In addition to the traditional city transit systems which mostly started out as streetcar systems, there also existed a number of independent suburban bus lines, whose histories generally are considerably more obscure. And which were more challenging to research.
Many independent bus companies were sole proprietorships, or partnerships or family companies. The history is not always easily available for these companies, as privately held and thus not included in the Moody investment manuals. Usually a bus company could only operate a route, if it was granted a Certificate of Convenience and Necessity by the regulatory commission in that state. The state regulatory commissions generally issued reports, identifying each Certificate of Convenience and Necessity issued. Although the availability of such reports varies from state to state, and the availability of such information in the reports also varies. But many of the state regulatory commission reports included this interesting information. Each Certificate of Convenience and Necessity often was assigned a number, the numbering systems generally varied between states and were sometimes also used for railroads and utilities.
For many states however, such information is not available beyond the 1920's. One interesting resource for later information is the 1952 "Mass Transportation's Directory", offering an interesting "snapshot", of what obscure bus companies had existed then. The listings generally are detailedly descriptive of the nature of the operations, and communities served. Although some descriptions remain vague. Many of these lines came and went, and the listings in a "Mass Transportation's Directory" for a different year presumably will have a number of differences.
Another great resource listing obscure bus companies, is the Transit Badges web site. Transit badges are the main focus for that web site. But there are listings of many additional obscure bus companies, especially from the 1920's and other decades, whose existence might otherwise remain unknown.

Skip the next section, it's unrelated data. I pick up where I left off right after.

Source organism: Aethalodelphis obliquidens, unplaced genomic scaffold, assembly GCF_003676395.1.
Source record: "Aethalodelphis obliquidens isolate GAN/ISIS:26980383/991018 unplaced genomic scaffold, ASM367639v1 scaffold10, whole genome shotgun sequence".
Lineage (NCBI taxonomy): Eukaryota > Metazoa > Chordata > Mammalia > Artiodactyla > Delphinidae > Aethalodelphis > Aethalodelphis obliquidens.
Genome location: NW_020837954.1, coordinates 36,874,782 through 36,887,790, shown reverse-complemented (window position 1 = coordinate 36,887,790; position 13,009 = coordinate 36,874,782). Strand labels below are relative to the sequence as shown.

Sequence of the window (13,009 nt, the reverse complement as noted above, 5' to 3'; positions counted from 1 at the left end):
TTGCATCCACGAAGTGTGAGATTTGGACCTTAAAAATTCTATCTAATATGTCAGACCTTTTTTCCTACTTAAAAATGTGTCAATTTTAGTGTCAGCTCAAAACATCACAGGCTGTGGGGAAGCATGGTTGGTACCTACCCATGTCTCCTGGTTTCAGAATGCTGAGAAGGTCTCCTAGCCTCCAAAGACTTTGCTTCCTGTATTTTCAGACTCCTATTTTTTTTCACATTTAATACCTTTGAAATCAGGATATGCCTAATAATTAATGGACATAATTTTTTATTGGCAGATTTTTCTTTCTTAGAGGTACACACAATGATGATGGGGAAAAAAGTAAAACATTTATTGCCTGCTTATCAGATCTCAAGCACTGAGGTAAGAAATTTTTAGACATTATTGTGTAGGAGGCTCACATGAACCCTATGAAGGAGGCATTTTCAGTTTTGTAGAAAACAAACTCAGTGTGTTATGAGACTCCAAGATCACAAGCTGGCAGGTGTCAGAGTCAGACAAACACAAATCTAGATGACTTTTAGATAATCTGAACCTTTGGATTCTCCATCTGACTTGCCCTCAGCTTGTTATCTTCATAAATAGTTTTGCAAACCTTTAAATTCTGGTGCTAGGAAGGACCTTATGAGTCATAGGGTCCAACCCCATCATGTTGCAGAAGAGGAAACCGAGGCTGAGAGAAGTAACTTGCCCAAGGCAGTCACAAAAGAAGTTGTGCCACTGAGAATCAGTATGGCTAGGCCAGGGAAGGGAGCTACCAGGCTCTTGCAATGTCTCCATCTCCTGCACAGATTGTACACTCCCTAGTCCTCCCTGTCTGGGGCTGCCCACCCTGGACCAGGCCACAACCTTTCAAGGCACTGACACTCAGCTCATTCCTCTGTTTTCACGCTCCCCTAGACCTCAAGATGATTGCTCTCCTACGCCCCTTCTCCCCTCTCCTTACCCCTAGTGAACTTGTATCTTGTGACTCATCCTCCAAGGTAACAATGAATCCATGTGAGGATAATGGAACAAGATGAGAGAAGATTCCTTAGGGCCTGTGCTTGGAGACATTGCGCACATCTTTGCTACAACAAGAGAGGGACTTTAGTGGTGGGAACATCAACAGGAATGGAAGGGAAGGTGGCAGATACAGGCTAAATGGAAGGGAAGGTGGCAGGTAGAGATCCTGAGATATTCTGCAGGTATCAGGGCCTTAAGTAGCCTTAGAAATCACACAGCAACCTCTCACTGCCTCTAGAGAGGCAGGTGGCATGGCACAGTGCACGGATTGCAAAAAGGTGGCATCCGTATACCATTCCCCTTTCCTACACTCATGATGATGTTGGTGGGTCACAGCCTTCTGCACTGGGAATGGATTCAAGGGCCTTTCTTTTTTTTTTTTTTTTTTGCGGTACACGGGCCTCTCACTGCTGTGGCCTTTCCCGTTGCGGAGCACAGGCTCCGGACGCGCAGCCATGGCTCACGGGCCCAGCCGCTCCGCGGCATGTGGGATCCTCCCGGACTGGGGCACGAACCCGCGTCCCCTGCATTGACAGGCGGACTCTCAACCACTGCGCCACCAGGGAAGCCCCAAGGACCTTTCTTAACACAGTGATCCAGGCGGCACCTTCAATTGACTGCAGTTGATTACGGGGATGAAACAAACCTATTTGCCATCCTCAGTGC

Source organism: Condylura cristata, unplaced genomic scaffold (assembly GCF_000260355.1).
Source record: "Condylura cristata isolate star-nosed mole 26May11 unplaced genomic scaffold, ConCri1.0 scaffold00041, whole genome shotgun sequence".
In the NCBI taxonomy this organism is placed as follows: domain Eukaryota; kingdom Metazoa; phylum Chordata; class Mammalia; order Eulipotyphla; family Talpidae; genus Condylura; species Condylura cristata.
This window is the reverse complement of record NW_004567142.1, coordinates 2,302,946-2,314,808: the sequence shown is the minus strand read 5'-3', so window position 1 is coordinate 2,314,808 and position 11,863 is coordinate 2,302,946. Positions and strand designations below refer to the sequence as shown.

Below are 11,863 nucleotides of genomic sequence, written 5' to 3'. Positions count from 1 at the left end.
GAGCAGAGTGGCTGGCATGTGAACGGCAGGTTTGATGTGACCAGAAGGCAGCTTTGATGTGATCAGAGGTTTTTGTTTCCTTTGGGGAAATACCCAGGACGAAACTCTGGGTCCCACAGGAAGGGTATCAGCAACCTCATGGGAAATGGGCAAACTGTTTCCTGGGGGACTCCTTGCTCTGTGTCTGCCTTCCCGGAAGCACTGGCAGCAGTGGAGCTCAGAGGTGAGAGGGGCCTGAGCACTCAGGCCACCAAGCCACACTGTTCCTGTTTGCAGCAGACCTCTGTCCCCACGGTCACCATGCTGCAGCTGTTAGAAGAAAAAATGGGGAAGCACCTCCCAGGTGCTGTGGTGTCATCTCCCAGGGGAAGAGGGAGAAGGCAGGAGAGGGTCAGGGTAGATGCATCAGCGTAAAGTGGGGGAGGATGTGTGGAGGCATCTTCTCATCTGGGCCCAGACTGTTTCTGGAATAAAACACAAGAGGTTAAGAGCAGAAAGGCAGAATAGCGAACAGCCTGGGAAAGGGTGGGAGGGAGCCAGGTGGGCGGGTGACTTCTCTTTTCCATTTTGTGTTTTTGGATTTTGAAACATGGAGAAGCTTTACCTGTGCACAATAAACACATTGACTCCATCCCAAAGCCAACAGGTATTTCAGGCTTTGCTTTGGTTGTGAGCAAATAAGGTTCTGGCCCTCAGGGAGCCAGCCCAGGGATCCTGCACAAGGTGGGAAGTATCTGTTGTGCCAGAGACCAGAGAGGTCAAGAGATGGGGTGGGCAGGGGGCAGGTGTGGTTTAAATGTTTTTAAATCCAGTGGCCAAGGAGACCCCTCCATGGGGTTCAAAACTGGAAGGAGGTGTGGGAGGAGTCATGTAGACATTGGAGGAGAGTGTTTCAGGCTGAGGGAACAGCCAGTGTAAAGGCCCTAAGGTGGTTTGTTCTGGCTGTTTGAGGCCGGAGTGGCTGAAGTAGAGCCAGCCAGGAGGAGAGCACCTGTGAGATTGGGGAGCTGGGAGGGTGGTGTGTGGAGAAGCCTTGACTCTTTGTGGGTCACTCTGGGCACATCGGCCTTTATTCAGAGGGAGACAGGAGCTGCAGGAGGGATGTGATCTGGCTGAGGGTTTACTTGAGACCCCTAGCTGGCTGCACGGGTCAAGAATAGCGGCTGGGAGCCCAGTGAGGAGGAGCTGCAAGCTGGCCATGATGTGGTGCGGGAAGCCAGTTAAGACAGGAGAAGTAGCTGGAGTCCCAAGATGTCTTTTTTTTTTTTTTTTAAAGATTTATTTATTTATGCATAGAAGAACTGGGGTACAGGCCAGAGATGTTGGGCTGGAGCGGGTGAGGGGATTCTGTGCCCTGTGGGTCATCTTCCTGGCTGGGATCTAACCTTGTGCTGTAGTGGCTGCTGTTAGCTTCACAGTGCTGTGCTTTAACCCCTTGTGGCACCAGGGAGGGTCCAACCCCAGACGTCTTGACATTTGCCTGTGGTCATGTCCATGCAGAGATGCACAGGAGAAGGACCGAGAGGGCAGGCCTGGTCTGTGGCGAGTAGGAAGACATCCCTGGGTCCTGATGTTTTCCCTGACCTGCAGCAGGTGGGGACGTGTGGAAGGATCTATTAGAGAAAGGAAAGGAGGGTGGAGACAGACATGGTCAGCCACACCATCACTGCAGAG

A few companies were mentioned in the American Guide Series, the series of state guidebooks published in the late 1930's and early 1940's as part of the WPA Federal Writers Project.
The state regulatory commission reports and the Mass Transportation's Directory are referenced on various pages at this section. Mentioned are bus lines which have been identified as "suburban", along with bus lines generally operating in only one or just a few counties. Many of these bus lines operated beyond the regions which eventually approved creation of publicly owned transit agencies. As a result, service was usually eventually discontinued.
Bus lines operating over longer distances are considered as "intercity". And nearly all "intercity" bus companies were included in the "Russell's Official National Motor Coach Guide". This monthly publication was primarily for bus travel and ticket agents for Greyhound and other longer distance bus companies, and contained all intercity bus schedules throughout the United States and Canada.
This link is for the section covering past and present intercity bus lines, nearly all of which were listed in the Russell's Guide, and are not part of this section. Although in certain densely populated areas, the distinction is not always clear between suburban, interurban and intercity. The state regulatory commission reports include intercity bus lines, the reports from some states do not include services of a more local nature.